• You may want or need to travel to a rural location like going camping, but always look for a spot with a wide-open view of the sky free of obstructions like trees or buildings.
  • Be sure to check the weather, not just for rain, but for clouds as you need a clear sky.
  • Remember that your eyes will typically need about 20 minutes to adjust to the darkness. And if possible, consider using red lights on your flashlights, headlamps, and device settings to help maintain your night vision throughout the night.
  • Plan for the weather and bring extra layers even during the summer.

Meteors will appear throughout the night sky but will appear to originate from a specific direction, often even a specific constellation, which they are typically named after. This point of origin is not because they are coming from that constellation, but because they are from a location much closer to us in that same area of our night sky. Look between this constellation and directly above your head (the zenith) to spot as many as possible.

Many but not all are associated with comets because our orbit passes through their trail of debris. This does not mean their associated comet is visible, as often it is far away while the debris sticks around.

Your naked eye is actually the best way to view meteor showers so leave the binoculars and telescopes at home unless you plan to look at other objects in detail as well.

Get cozy and enjoy! Meteor showers make for wonderful stargazing dates so be sure to share this moment with a loved one.

multiple shooting stars in the night sky

Annual Meteor Showers Calendar (dates & times)

There are 12 annual meteor showers. Below you can find some basic information about each of them.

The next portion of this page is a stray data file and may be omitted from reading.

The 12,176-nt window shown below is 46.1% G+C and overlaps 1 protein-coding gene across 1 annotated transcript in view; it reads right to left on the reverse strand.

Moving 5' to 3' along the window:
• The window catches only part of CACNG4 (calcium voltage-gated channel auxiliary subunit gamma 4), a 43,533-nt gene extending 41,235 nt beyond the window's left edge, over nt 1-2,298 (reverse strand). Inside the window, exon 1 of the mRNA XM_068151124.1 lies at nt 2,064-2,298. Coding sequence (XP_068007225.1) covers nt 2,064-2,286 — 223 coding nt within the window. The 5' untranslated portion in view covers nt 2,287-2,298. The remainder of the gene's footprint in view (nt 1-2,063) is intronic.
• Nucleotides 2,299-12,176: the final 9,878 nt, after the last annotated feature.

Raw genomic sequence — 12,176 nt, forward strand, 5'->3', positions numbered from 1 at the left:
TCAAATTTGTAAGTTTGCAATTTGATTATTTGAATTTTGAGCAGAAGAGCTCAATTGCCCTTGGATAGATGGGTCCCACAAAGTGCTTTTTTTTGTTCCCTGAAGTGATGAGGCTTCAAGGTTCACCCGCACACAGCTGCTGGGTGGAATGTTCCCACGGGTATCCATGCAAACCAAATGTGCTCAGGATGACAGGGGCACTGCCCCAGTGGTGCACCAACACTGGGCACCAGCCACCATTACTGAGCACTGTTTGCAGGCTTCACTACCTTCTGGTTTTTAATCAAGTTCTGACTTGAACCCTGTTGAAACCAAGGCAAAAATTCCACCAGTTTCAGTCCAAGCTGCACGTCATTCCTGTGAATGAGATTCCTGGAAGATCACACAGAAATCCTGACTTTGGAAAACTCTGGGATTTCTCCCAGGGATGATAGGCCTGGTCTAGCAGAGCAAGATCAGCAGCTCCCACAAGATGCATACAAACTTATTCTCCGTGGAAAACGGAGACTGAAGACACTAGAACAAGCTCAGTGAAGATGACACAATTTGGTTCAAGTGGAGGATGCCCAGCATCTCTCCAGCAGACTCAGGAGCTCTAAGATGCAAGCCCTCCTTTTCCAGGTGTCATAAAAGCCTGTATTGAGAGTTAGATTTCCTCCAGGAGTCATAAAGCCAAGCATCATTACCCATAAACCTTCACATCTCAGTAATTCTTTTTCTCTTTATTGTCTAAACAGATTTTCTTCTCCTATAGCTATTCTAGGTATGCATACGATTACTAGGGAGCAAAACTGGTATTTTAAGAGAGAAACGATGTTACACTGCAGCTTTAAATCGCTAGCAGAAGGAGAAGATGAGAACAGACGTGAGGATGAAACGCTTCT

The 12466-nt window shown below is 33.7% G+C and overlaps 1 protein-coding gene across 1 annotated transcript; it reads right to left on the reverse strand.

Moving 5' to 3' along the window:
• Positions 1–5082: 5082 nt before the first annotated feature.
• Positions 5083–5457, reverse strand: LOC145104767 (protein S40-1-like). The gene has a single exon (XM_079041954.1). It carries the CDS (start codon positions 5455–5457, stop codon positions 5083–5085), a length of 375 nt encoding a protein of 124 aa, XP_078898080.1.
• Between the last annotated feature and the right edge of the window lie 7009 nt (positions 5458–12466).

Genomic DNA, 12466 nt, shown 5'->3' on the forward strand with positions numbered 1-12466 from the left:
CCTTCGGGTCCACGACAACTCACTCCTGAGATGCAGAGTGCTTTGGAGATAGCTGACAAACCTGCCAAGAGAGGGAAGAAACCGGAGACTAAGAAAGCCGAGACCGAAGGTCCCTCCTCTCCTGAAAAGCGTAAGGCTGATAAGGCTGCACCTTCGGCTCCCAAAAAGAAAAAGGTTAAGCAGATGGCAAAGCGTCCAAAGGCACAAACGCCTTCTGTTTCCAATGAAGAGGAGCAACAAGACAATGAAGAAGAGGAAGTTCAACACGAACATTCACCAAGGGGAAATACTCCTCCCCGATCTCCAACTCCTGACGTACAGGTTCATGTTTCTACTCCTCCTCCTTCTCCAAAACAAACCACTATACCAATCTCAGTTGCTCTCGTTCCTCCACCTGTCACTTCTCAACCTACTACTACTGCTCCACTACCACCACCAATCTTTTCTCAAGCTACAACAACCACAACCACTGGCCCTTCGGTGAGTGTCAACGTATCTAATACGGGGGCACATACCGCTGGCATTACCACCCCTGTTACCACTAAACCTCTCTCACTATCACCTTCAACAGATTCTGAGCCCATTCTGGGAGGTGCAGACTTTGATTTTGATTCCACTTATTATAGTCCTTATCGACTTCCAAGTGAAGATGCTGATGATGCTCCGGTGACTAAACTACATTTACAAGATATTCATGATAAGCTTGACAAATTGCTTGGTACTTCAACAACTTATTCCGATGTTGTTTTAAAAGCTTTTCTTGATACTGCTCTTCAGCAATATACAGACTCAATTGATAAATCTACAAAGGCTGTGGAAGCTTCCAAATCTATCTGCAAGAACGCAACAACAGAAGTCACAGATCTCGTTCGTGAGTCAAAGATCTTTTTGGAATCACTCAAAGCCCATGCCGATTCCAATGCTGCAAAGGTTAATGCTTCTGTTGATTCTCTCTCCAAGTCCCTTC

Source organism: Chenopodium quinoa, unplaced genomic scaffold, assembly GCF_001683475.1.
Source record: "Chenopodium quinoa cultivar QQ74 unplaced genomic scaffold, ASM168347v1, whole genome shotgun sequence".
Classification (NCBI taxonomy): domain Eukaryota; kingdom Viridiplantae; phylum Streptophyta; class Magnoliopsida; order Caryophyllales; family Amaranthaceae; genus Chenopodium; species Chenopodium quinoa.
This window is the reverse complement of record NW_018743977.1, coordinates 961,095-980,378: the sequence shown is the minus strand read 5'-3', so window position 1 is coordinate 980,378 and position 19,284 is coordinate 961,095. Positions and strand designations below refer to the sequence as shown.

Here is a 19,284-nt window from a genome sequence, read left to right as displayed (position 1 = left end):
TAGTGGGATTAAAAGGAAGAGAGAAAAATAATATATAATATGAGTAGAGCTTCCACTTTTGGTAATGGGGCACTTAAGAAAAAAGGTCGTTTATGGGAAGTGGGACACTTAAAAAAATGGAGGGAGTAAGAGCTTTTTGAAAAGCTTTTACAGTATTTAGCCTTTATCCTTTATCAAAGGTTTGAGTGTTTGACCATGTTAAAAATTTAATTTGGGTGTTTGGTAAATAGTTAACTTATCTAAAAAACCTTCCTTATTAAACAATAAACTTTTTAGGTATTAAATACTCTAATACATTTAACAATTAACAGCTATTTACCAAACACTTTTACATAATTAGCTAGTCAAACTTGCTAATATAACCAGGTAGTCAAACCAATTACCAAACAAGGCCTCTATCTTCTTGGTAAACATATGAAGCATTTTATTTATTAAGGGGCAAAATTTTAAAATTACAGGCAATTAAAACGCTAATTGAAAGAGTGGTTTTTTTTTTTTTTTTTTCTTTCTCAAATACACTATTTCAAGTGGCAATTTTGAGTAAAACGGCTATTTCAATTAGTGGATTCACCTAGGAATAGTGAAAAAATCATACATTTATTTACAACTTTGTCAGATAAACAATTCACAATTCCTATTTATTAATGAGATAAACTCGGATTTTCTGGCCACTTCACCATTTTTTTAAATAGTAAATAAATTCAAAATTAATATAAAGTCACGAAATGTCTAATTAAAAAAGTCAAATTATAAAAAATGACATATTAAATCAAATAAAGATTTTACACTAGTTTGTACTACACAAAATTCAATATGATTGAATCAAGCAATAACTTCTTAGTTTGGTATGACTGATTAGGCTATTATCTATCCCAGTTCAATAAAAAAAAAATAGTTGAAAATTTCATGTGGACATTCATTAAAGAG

Name of Shower

Date of Maximum

Point of Origin

Zenithal hourly rate (ZHR)

Associated Comet

Best Viewing Time


Early January (3-4 for 2023)






Late April (21-22 for 2023)





Eta Aquarid

Early May (4-5 for 2023)





Delta Aquarid

Late July (29-30 for 2023)






Mid-August (11–13 for 2023)






Mid-Oct. (8–10 for 2023)




Late evening


Late Oct. (20–21 for 2023)





Northern Taurid

Early to mid-Nov. (11–12 for 2023)




Late evening


Mid-Nov. (16–18 for 2023)






Late Nov. (25–27 for 2023




Late evening


Mid-Dec. (13–14 for 2023)




All night


Late Dec. (21–22 for 2023)





Further notes on some of these showers:

In the right conditions, the Quadrantids are one of the best meteor showers of the year even though the peak is quite short.

While the Lyrids are visible in both the Northern and Southern Hemispheres, it is much more active in the North because the point of origin is high in the sky. With only 10 meteors per hour at the peak in dark, clear skies, it is a fairly good meteor shower. However, rarely, the Lyrids produce many more, up to 100 meteors per hour.

The Eta Aquarids are best from the Southern Hemisphere as the point of origin is higher in the sky than in the North where they are often seen closer to the horizon. This shower is created from debris from the famous Halley’s Comet!

Taking their name from the constellation Aquarius, where they appear to originate from, the Delta Aquarids shower is typically weaker. They can be not as bright as some of the other annual meteor showers so plan for a really good location and clear dark sky in regard to weather to opimize your chances. Unfortunately, this year they will occur at the same time as a nearly full moon, so be prepared and keep your eyes peeled to spot one!